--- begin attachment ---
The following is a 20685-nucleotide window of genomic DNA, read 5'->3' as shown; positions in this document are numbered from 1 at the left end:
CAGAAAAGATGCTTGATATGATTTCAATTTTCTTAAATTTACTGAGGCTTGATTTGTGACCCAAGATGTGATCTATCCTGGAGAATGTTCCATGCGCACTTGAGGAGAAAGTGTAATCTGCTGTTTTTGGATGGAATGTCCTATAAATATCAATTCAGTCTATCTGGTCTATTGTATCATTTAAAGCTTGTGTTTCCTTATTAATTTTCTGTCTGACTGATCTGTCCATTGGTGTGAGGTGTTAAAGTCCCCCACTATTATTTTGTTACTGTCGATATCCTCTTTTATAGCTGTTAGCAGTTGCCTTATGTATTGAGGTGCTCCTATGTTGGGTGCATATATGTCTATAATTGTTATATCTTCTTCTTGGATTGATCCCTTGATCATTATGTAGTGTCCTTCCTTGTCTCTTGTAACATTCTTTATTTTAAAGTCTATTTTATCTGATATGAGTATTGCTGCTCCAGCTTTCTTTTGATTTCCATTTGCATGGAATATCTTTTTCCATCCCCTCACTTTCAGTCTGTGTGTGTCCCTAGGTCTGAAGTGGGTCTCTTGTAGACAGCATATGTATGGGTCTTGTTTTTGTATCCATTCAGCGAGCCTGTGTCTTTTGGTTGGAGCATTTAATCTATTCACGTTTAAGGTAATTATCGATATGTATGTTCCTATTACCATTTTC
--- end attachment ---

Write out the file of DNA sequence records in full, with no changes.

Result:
The following is a 20685-nucleotide window of genomic DNA, read 5'->3' as shown; positions in this document are numbered from 1 at the left end:
CAGAAAAGATGCTTGATATGATTTCAATTTTCTTAAATTTACTGAGGCTTGATTTGTGACCCAAGATGTGATCTATCCTGGAGAATGTTCCATGCGCACTTGAGGAGAAAGTGTAATCTGCTGTTTTTGGATGGAATGTCCTATAAATATCAATTCAGTCTATCTGGTCTATTGTATCATTTAAAGCTTGTGTTTCCTTATTAATTTTCTGTCTGACTGATCTGTCCATTGGTGTGAGGTGTTAAAGTCCCCCACTATTATTTTGTTACTGTCGATATCCTCTTTTATAGCTGTTAGCAGTTGCCTTATGTATTGAGGTGCTCCTATGTTGGGTGCATATATGTCTATAATTGTTATATCTTCTTCTTGGATTGATCCCTTGATCATTATGTAGTGTCCTTCCTTGTCTCTTGTAACATTCTTTATTTTAAAGTCTATTTTATCTGATATGAGTATTGCTGCTCCAGCTTTCTTTTGATTTCCATTTGCATGGAATATCTTTTTCCATCCCCTCACTTTCAGTCTGTGTGTGTCCCTAGGTCTGAAGTGGGTCTCTTGTAGACAGCATATGTATGGGTCTTGTTTTTGTATCCATTCAGCGAGCCTGTGTCTTTTGGTTGGAGCATTTAATCTATTCACGTTTAAGGTAATTATCGATATGTATGTTCCTATTACCATTTTC